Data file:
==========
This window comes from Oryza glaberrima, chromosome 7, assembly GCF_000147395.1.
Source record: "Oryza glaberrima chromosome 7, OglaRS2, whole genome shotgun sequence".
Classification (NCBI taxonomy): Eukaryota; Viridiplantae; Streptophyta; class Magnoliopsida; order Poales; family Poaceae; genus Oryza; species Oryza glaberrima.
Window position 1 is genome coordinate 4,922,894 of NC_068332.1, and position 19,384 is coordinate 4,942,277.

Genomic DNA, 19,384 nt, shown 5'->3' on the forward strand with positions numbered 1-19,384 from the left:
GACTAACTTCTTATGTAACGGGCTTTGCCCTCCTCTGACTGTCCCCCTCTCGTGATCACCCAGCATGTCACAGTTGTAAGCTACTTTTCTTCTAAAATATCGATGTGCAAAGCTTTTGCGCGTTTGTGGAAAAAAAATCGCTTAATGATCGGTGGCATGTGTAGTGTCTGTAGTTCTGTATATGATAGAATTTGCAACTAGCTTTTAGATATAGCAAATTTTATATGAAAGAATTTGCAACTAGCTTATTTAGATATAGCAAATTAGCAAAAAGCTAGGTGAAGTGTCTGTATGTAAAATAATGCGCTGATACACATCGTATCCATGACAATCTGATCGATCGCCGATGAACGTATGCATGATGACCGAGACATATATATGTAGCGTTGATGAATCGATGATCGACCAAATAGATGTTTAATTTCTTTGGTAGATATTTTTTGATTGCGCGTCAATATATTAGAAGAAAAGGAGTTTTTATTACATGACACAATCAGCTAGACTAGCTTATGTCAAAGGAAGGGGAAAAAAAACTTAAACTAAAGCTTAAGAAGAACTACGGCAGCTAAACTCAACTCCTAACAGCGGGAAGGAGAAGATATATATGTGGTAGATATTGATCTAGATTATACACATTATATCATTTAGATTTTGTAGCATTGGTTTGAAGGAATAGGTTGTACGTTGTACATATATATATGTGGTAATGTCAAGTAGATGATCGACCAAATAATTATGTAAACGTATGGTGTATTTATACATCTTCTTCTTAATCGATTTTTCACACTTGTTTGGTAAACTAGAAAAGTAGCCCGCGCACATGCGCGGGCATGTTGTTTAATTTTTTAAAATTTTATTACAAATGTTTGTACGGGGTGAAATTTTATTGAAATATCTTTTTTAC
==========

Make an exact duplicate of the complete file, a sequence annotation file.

This window comes from Oryza glaberrima, chromosome 7, assembly GCF_000147395.1.
Source record: "Oryza glaberrima chromosome 7, OglaRS2, whole genome shotgun sequence".
Classification (NCBI taxonomy): Eukaryota; Viridiplantae; Streptophyta; class Magnoliopsida; order Poales; family Poaceae; genus Oryza; species Oryza glaberrima.
Window position 1 is genome coordinate 4,922,894 of NC_068332.1, and position 19,384 is coordinate 4,942,277.

Genomic DNA, 19,384 nt, shown 5'->3' on the forward strand with positions numbered 1-19,384 from the left:
GACTAACTTCTTATGTAACGGGCTTTGCCCTCCTCTGACTGTCCCCCTCTCGTGATCACCCAGCATGTCACAGTTGTAAGCTACTTTTCTTCTAAAATATCGATGTGCAAAGCTTTTGCGCGTTTGTGGAAAAAAAATCGCTTAATGATCGGTGGCATGTGTAGTGTCTGTAGTTCTGTATATGATAGAATTTGCAACTAGCTTTTAGATATAGCAAATTTTATATGAAAGAATTTGCAACTAGCTTATTTAGATATAGCAAATTAGCAAAAAGCTAGGTGAAGTGTCTGTATGTAAAATAATGCGCTGATACACATCGTATCCATGACAATCTGATCGATCGCCGATGAACGTATGCATGATGACCGAGACATATATATGTAGCGTTGATGAATCGATGATCGACCAAATAGATGTTTAATTTCTTTGGTAGATATTTTTTGATTGCGCGTCAATATATTAGAAGAAAAGGAGTTTTTATTACATGACACAATCAGCTAGACTAGCTTATGTCAAAGGAAGGGGAAAAAAAACTTAAACTAAAGCTTAAGAAGAACTACGGCAGCTAAACTCAACTCCTAACAGCGGGAAGGAGAAGATATATATGTGGTAGATATTGATCTAGATTATACACATTATATCATTTAGATTTTGTAGCATTGGTTTGAAGGAATAGGTTGTACGTTGTACATATATATATGTGGTAATGTCAAGTAGATGATCGACCAAATAATTATGTAAACGTATGGTGTATTTATACATCTTCTTCTTAATCGATTTTTCACACTTGTTTGGTAAACTAGAAAAGTAGCCCGCGCACATGCGCGGGCATGTTGTTTAATTTTTTAAAATTTTATTACAAATGTTTGTACGGGGTGAAATTTTATTGAAATATCTTTTTTAC